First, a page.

A study into dinosaur egg porosity conducted by a researcher at the University of Calgary provides further evidence supporting the link between dinosaurs and birds and the possibility of warm blooded dinosaurs.

The research of Kohei Tanaka indicates nesting patterns evolved alongside the evolution of the dinosaurs.

“We found relatively primitive dinosaurs buried their eggs in the ground for incubation like modern crocodiles while eggs were exposed in the nests of more advanced dinosaurs that were similar to birds,” said Tanaka.

Tanaka says the buried eggs of long necked sauropods and primitive carnivorous dinosaurs were porous to allow for the distribution of oxygen and carbon dioxide while allowing water vapor to escape.

“According to our research, the porosity degree reduced, at least among small meat eating dinosaurs. We can see some change through the evolution of dinosaurs.”

The hard shells of advanced dinosaurs, the predecessors of modern birds, indicate the eggs were incubated in the nest. Warm blooded creatures are the only known animals capable of incubating.

Researchers believe the variances in egg shell porosity are tied to changes in nesting habits and environment that may have been a response to the risk of nest predations.

Tanaka says his research could be viewed as a piece of evidence that supports the idea of warm-blooded dinosaurs and shows similarities between the nesting habits of birds and advanced dinosaurs.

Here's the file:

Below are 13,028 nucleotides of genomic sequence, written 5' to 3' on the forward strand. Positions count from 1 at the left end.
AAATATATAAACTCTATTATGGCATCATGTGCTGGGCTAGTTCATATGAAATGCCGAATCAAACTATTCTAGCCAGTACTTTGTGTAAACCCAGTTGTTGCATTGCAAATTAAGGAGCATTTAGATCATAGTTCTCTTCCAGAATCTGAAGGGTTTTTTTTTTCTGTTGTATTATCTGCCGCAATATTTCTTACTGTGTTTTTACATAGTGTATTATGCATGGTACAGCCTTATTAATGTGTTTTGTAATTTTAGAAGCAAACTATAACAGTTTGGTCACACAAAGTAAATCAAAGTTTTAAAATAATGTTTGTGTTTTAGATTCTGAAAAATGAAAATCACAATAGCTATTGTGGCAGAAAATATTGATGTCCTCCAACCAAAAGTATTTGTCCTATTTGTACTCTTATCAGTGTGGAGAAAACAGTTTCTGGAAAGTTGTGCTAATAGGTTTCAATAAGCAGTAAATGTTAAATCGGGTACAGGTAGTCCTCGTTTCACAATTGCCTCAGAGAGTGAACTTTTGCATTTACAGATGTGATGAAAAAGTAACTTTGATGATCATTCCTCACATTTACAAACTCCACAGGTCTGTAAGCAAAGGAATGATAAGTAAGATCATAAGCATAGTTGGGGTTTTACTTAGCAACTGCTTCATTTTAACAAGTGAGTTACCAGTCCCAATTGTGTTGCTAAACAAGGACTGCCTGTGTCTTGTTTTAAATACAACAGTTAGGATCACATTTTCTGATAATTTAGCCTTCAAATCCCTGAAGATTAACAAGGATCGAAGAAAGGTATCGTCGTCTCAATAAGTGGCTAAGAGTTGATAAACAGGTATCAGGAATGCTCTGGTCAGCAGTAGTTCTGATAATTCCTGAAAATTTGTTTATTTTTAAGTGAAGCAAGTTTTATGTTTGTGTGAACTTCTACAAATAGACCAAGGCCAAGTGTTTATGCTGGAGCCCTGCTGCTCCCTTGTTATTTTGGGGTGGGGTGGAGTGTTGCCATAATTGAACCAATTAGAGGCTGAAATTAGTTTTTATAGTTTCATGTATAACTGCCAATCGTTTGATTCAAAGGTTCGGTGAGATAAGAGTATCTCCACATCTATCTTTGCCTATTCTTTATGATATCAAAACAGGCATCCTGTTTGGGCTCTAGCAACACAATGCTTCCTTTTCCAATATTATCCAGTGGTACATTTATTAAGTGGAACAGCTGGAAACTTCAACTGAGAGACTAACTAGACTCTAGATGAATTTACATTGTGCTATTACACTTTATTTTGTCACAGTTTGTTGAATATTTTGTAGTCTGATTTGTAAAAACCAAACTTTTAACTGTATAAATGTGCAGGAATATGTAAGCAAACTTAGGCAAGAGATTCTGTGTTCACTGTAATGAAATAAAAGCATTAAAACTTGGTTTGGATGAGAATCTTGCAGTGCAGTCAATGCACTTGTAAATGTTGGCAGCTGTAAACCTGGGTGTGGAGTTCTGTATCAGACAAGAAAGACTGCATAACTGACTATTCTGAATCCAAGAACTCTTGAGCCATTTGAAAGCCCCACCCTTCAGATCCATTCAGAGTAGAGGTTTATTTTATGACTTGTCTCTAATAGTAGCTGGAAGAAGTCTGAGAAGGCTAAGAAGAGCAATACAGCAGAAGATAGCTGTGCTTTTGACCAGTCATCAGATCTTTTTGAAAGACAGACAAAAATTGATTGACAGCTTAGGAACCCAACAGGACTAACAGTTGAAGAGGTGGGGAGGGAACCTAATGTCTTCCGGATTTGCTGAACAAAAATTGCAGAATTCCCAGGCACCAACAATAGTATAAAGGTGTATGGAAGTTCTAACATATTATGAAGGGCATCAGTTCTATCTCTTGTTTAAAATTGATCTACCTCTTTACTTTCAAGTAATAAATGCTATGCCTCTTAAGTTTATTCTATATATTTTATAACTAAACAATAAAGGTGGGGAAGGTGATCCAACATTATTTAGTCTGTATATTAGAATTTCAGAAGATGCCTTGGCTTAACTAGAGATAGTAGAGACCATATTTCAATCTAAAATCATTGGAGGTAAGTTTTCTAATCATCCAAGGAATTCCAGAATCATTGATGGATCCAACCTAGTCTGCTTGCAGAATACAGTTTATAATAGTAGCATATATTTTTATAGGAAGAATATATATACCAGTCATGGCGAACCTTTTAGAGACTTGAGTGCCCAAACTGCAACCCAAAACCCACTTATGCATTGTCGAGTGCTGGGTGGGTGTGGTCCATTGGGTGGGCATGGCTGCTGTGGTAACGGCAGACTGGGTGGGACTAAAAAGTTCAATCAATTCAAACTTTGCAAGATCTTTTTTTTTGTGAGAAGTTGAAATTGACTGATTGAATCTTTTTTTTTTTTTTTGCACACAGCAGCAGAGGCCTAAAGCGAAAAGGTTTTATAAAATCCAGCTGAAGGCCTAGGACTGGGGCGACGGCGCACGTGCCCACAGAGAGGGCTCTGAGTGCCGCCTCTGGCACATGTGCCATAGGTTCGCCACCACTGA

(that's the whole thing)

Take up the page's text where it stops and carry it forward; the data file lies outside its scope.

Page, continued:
“Brooding birds can nest in many different locations because they can provide heat to the eggs from their body,” said Tanaka. “This is a very innovative method.”

 “We’d like to see how styles of nesting changed from reptiles to dinosaurs and finally to birds.”

While dinosaur bone finds are common in many regions, paleontologists have yet to discover egg shell fragments from many of the identified species of dinosaurs.

For Tanaka, his interest in dinosaurs began at a young age and his curiosity continues to grow.

“I’d like to know why dinosaurs were so diverse, why dinosaurs were so successful. I believe reproduction, the method of nesting, is one possible reason.”

On the heels of his porosity research, Tanaka plans to investigate the number of days dinosaur eggs would take to hatch.